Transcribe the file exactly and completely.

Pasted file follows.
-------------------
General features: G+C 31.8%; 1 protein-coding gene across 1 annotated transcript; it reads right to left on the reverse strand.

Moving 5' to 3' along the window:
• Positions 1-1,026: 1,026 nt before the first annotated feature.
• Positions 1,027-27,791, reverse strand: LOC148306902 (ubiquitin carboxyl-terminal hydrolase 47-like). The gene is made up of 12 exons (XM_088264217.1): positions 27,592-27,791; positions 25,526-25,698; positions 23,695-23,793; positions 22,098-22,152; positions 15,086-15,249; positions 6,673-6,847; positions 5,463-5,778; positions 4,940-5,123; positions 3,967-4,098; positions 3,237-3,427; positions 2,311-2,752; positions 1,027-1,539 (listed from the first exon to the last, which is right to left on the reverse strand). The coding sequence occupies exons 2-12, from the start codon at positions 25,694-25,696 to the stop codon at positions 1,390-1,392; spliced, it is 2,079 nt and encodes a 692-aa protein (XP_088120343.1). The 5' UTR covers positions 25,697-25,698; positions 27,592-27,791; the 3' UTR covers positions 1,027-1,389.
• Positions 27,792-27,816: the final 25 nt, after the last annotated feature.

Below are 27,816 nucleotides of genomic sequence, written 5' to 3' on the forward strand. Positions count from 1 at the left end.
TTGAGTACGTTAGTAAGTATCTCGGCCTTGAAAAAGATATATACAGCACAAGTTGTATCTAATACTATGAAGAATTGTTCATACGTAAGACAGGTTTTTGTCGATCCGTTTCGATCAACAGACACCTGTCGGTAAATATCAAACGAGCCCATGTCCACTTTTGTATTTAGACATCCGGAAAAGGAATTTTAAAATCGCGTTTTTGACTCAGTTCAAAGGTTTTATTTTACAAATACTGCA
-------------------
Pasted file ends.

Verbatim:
General features: G+C 31.8%; 1 protein-coding gene across 1 annotated transcript; it reads right to left on the reverse strand.

Moving 5' to 3' along the window:
• Positions 1-1,026: 1,026 nt before the first annotated feature.
• Positions 1,027-27,791, reverse strand: LOC148306902 (ubiquitin carboxyl-terminal hydrolase 47-like). The gene is made up of 12 exons (XM_088264217.1): positions 27,592-27,791; positions 25,526-25,698; positions 23,695-23,793; positions 22,098-22,152; positions 15,086-15,249; positions 6,673-6,847; positions 5,463-5,778; positions 4,940-5,123; positions 3,967-4,098; positions 3,237-3,427; positions 2,311-2,752; positions 1,027-1,539 (listed from the first exon to the last, which is right to left on the reverse strand). The coding sequence occupies exons 2-12, from the start codon at positions 25,694-25,696 to the stop codon at positions 1,390-1,392; spliced, it is 2,079 nt and encodes a 692-aa protein (XP_088120343.1). The 5' UTR covers positions 25,697-25,698; positions 27,592-27,791; the 3' UTR covers positions 1,027-1,389.
• Positions 27,792-27,816: the final 25 nt, after the last annotated feature.

Below are 27,816 nucleotides of genomic sequence, written 5' to 3' on the forward strand. Positions count from 1 at the left end.
TTGAGTACGTTAGTAAGTATCTCGGCCTTGAAAAAGATATATACAGCACAAGTTGTATCTAATACTATGAAGAATTGTTCATACGTAAGACAGGTTTTTGTCGATCCGTTTCGATCAACAGACACCTGTCGGTAAATATCAAACGAGCCCATGTCCACTTTTGTATTTAGACATCCGGAAAAGGAATTTTAAAATCGCGTTTTTGACTCAGTTCAAAGGTTTTATTTTACAAATACTGCA